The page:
Once those two previously unrelated things collided, the story blew up in my head, and it was all I could do to keep up with it. Ten months later, it was finished.

Jim: In my opinion, the Kids for Cash scandal is one of the most terrifying American stories of the last decade. Your idea of expanding on that is very intriguing. To get a novel optioned for television is a big deal, but often those novels never make it to the screen. The fact that your series is hitting the same day as the book is awesome. How did the TV show deal unfold?

John: I was sitting in Jimmy John’s Hot Dogs on 202 when the phone rang. It was Tripp Vinson, executive producer of blockbuster movies like RED DAWN, JOURNEY TO THE CENTER OF THE EARTH, and THE NUMBER 23. My film agent had given him the book, and he’d read it in two days. Could I talk?

buildingIf you’ve ever been to Jimmy John’s — which is my favorite restaurant on the planet, for the record — it’s full of trains and little kids blowing whistles, so I asked Tripp to hold on, walked out to my truck, and took the call of my life parked along 202, with trucks whizzing by.

Tripp flew to New York, I hopped the train, and we met for lunch. We clicked instantly, and I liked his ideas. He wanted to convert PHOENIX ISLAND into a TV series, and we started talking about how to expand subplots and back story, where to end the pilot, where to end the first season, conversations that we would continue later, over the phone and through email. Before leaving that lunch, however, Tripp gave me the best advice ever. There were a million ways for this go wrong, he explained, and told me not to pin my happiness on the ultimate success of the project. There are a lot of hurdles, he told me. Celebrate every hurdle.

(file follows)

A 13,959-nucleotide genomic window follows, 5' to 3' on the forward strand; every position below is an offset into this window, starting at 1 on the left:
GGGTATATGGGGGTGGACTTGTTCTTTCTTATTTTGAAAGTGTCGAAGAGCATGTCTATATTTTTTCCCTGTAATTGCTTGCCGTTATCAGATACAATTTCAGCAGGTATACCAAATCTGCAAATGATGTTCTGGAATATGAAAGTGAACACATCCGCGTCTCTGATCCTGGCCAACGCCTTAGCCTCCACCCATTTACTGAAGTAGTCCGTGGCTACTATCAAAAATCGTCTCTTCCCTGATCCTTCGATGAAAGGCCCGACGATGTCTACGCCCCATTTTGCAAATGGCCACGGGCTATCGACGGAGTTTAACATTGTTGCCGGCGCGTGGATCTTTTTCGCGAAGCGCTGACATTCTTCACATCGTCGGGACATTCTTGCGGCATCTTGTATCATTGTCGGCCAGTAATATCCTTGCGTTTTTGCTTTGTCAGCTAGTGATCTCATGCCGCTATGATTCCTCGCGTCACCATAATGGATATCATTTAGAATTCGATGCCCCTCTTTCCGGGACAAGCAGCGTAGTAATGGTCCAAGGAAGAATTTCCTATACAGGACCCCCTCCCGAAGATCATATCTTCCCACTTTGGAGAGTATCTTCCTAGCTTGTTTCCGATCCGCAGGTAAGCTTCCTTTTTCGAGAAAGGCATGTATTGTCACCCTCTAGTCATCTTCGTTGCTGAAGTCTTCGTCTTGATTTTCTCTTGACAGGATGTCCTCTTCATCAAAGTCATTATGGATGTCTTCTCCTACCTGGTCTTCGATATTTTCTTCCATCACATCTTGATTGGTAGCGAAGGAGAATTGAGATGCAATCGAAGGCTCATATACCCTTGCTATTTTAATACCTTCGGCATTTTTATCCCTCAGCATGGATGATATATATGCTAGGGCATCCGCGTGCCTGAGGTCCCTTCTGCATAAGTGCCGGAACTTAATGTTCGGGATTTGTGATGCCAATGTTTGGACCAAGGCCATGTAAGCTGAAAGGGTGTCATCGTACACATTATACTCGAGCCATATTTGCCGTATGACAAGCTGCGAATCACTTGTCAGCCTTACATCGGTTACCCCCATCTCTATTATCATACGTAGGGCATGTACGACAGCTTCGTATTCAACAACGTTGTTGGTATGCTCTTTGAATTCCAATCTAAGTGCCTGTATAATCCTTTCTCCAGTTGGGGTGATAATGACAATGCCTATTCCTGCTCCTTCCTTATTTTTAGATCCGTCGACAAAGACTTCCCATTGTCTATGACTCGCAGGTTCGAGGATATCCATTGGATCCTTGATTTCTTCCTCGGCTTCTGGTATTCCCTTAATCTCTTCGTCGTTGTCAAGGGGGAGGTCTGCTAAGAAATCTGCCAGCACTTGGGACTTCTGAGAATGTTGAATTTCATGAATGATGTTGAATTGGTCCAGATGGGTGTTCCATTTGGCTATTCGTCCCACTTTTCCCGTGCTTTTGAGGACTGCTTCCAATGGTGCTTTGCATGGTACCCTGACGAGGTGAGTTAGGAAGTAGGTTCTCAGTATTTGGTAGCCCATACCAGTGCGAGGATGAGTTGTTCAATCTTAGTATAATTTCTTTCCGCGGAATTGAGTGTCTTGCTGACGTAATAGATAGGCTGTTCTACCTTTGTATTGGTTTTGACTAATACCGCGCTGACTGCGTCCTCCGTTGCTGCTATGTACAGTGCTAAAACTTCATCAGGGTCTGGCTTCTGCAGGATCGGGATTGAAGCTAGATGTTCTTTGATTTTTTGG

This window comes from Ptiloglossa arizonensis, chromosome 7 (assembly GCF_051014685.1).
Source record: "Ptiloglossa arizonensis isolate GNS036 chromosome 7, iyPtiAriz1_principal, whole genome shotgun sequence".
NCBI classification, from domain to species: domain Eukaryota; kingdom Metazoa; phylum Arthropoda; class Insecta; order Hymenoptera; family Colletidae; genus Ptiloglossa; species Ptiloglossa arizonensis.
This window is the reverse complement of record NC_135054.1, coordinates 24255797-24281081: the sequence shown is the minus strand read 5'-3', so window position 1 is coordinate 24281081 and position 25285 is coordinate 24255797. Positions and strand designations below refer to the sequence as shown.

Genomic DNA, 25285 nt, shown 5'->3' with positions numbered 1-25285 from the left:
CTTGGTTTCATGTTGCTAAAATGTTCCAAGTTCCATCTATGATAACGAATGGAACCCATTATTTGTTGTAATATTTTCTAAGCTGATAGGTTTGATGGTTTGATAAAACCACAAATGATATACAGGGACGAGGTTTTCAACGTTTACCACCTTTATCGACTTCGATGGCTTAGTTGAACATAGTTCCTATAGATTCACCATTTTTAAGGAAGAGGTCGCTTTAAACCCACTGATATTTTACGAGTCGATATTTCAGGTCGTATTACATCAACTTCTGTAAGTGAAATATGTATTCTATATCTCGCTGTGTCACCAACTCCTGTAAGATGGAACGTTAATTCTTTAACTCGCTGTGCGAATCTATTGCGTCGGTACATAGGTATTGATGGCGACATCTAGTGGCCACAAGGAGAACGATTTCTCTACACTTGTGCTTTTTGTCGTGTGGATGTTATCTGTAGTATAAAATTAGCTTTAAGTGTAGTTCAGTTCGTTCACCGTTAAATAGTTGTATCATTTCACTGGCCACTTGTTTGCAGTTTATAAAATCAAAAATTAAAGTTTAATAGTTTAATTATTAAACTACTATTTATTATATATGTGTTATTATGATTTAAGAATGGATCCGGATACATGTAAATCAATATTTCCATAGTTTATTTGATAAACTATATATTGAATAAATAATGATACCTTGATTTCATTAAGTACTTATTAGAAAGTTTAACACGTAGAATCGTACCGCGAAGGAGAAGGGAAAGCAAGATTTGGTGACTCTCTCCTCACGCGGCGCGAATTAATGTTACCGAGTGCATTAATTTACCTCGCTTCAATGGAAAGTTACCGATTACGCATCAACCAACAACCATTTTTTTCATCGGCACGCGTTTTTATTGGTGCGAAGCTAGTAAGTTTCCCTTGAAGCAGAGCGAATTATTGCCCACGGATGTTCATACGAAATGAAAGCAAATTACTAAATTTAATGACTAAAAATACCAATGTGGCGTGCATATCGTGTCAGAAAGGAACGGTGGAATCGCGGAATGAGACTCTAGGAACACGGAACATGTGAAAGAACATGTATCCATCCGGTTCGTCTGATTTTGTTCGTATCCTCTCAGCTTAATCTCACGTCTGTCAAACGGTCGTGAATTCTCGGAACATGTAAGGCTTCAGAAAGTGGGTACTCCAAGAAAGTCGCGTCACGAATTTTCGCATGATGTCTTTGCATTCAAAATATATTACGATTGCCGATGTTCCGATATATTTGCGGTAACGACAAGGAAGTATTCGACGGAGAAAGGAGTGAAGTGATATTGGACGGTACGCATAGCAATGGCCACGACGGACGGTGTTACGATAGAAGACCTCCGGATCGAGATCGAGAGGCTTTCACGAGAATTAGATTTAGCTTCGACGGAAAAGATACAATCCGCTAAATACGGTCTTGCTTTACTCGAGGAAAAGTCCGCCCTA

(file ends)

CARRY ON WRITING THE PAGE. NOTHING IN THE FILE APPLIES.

So I did… usually by going to Jimmy John’s. When Michael Seitzman came on board, I celebrated. When ABC Studios optioned it, I celebrated. When CBS Network picked up the option, I celebrated. We still had a lot of hurdles in front of us at that point, but following Tripp’s advice, I was enjoying the ride. With the addition of director David Semel and actors like Josh Holloway and Marg Helgenberger, we kept clearing hurdles, and we sprung over a tall one when CBS green lighted the pilot. Out of something like 100 dramas optioned that year, they had green lighted only 11. Still, we were up against heavy competition, so the next hurdles — making a great pilot and getting ordered as an actual show — reached into the sky, into orbit.